I've just returned from my first proper visit to Suffolk - a county I've only passed through briefly in the past, en route to somewhere else. What a lovely place I've missed... Suffolk was beloved of Ruth Rendell and P.D. James, and features in some of their books, as well as in plenty of other good crime novels. Rendell even published a glossy illustrated guide to the county. Suffice to say that when I was invited to take part in the Slaughter in Southwold Crime Fiction Festival, I accepted very quickly indeed.
And what a successful festival it was - a huge credit to Charlotte Clark and her willing team, and to Suffolk Libraries, for whom Charlotte works as an executive library manager. She told me that the festival originally began in conjunction with the CWA, a great example of collaboration. Everything was very well-organised, and I bumped into old friends such as Val McDermid, Kate Ellis, Felix Francis, and Mick Herron, as well as having the pleasure of meeting Nicci French (that is, the husband and wife team of Nicci Gerrard and Sean French) for the first time. The attendance was excellent and Beccles Books also did a grand job of selling Gallows Court among other titles.
Southwold is a very long way from where I live - roughly a 500 mile return trip that involves some of the most depressingly clogged motorway routes in Europe, so I was determined to make the most of my trip. Suffolk boasts some delightful market towns, several of them with second hand bookshops, and on the way down I stopped off at Bungay, and wandered round the old castle ruins (above) as well as just about resisting the temptation to add to my book collection.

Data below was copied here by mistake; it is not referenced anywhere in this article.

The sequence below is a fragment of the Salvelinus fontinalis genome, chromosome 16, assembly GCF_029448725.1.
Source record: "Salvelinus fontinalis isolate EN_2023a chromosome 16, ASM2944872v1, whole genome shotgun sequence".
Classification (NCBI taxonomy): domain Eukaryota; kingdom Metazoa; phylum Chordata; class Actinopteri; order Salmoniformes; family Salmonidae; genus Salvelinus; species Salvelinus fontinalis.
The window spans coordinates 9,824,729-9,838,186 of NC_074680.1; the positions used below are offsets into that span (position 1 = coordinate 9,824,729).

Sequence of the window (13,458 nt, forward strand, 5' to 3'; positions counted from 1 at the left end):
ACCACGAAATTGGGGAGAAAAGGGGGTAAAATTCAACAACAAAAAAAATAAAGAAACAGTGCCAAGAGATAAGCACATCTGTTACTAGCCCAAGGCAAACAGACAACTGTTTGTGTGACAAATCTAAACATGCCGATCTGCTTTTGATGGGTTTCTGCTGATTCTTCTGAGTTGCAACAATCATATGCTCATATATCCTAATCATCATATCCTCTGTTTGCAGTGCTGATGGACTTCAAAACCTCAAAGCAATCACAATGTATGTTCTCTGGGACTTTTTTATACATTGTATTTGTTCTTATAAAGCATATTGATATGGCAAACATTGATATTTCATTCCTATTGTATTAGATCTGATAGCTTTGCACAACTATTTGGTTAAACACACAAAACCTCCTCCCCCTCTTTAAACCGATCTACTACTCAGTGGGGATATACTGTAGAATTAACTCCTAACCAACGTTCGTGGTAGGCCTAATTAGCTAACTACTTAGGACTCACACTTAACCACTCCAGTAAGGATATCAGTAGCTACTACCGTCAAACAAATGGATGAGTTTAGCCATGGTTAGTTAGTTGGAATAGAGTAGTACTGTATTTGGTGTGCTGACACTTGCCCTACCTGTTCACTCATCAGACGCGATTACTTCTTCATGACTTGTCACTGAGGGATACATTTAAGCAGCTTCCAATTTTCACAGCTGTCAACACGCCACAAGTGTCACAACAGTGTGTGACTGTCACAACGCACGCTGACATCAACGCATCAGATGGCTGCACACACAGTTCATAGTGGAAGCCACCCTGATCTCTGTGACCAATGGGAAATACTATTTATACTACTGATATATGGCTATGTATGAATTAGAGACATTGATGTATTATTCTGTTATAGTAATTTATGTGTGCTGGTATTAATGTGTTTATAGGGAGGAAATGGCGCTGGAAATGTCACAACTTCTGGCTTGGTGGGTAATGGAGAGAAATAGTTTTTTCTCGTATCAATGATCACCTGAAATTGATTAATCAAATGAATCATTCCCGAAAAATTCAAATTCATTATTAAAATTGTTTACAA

I really enjoyed my first visit to Southwold, a very upmarket little resort, with an inland lighthouse and pretty little beach huts - you can buy one too, if you have £75,000 to spare! I travelled to the equally smart Aldeburgh (above photos of Moot Hall, Martello Tower and marina), just down the coast. Both towns are home to lovely, high calibre independent bookshops which I enjoyed visiting very much. I also made a point of going to Dunwich (above photos of boat on beach and priory gateway), site of a once great port, now lost to the waves; a ruined priory still remains inland. The notion of a lost village, let alone a lost port, has always fascinated me. There was also a chance to take a look at Leiston Abbey (above, lower photos), a very impressive ruin.
Making my way up the coast, I spent one night at a hotel on the edge of Oulton Broad - I hadn't realised that the Norfolk Broads actually extend into Suffolk. As I was very lucky with the weather, I couldn't resist the lure of a boat trip along the broad, Oulton Dyke, and the River Waveney - a truly delightful experience. I also continued to explore the towns and villages of the area - the likes of Thorpeness (rather close to the nuclear reactor at Sizewell, but very attractive), Burgh St Peter, and Beccles, where I finally succumbed to temptation, having managed to find a couple of inscribed crime novels at yet another second hand bookshop.
And then it was on to Sutton Hoo, legendary as the site of Anglo-Saxon burials, and pleasantly situated above the River Deben. After that, on to Bury St Edmunds, a cathedral city as charming as Wells which I visited the other week, and dinner with Kate and her husband Roger, who were also doing the tourist thing, having had a similarly long journey.